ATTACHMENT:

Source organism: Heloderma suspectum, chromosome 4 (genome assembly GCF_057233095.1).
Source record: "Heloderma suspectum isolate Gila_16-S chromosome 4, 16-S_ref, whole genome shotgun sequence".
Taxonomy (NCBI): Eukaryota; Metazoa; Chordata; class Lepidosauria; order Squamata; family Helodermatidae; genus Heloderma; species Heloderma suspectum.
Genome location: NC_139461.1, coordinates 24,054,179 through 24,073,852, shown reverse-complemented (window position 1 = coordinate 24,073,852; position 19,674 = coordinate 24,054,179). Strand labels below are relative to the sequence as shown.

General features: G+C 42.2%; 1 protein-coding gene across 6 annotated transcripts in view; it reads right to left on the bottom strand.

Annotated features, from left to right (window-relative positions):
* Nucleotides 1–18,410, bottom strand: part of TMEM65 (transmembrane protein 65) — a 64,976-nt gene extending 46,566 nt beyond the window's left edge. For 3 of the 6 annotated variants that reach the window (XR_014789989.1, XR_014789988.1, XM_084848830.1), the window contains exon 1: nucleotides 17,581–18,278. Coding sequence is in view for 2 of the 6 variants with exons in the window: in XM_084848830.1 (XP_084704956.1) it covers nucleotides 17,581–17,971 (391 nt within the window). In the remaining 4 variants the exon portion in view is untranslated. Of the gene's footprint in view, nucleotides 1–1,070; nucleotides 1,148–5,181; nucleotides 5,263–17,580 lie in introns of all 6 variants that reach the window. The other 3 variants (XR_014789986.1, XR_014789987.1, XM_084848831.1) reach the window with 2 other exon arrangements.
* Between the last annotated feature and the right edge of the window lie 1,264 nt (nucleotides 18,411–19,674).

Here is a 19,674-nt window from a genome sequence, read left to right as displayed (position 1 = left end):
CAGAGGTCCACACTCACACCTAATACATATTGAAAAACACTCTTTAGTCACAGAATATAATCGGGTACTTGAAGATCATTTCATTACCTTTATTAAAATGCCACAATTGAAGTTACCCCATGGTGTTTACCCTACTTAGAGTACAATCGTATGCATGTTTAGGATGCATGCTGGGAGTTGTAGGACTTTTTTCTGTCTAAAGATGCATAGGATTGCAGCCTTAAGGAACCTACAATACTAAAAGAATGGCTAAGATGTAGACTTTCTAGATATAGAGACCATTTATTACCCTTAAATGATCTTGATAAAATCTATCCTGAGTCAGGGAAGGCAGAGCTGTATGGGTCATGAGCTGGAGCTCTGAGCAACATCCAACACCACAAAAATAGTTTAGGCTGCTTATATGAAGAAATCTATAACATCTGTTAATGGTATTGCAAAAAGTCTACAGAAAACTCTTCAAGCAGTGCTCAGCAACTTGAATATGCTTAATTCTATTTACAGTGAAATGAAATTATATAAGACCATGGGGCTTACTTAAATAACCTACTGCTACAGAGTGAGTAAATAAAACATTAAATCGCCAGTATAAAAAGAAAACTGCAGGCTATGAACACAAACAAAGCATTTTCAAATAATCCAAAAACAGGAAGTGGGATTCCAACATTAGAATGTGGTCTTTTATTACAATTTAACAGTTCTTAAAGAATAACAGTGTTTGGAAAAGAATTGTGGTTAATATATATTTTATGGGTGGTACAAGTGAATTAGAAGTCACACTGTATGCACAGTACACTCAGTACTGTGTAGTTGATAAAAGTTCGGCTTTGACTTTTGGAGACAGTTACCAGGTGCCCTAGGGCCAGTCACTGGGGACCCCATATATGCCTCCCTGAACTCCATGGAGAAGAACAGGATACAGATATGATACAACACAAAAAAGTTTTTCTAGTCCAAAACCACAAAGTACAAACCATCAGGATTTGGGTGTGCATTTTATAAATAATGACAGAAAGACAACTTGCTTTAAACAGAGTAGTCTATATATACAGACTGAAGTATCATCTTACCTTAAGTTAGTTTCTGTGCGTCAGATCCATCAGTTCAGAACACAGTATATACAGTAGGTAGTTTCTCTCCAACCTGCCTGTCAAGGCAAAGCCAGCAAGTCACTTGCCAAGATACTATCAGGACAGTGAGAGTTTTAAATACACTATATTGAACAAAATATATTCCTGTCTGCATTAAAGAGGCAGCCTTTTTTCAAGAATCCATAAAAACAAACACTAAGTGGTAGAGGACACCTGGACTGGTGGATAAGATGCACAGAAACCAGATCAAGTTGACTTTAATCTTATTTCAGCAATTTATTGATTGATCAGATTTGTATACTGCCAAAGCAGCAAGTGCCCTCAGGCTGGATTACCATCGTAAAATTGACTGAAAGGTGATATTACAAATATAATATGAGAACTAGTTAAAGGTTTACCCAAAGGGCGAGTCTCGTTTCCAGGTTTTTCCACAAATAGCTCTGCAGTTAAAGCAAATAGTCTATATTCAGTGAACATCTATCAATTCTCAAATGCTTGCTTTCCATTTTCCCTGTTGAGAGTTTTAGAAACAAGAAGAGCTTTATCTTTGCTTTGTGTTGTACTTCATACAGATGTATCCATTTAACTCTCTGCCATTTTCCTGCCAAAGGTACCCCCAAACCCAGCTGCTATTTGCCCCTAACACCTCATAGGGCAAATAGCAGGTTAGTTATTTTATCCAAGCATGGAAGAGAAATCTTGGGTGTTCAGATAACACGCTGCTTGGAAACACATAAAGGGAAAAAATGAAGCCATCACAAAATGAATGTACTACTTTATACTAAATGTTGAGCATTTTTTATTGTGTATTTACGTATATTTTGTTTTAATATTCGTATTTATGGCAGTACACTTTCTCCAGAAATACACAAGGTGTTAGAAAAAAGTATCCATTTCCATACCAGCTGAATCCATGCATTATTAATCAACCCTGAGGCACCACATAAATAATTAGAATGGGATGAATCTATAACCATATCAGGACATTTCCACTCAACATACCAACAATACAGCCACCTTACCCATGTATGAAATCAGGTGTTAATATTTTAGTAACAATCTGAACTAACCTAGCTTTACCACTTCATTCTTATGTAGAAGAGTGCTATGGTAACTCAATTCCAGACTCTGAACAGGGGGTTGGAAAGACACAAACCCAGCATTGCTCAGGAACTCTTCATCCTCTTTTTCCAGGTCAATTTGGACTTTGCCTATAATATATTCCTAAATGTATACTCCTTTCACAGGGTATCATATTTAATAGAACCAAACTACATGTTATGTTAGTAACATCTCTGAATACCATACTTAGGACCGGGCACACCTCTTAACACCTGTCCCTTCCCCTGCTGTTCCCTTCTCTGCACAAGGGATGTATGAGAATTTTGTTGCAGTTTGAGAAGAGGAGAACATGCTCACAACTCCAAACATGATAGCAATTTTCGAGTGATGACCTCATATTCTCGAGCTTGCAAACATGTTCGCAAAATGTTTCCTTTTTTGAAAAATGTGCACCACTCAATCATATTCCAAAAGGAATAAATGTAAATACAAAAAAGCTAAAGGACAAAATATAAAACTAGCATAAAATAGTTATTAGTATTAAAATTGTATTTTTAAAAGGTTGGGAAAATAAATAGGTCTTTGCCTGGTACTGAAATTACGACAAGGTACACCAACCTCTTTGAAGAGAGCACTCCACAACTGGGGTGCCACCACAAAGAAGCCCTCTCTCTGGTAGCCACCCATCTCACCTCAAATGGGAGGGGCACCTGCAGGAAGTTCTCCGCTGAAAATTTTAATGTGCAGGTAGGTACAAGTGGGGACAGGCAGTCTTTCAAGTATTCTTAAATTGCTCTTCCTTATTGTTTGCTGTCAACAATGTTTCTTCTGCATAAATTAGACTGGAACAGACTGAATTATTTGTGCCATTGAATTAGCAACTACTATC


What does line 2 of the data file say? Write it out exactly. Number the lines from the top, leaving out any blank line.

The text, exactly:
Source record: "Heloderma suspectum isolate Gila_16-S chromosome 4, 16-S_ref, whole genome shotgun sequence".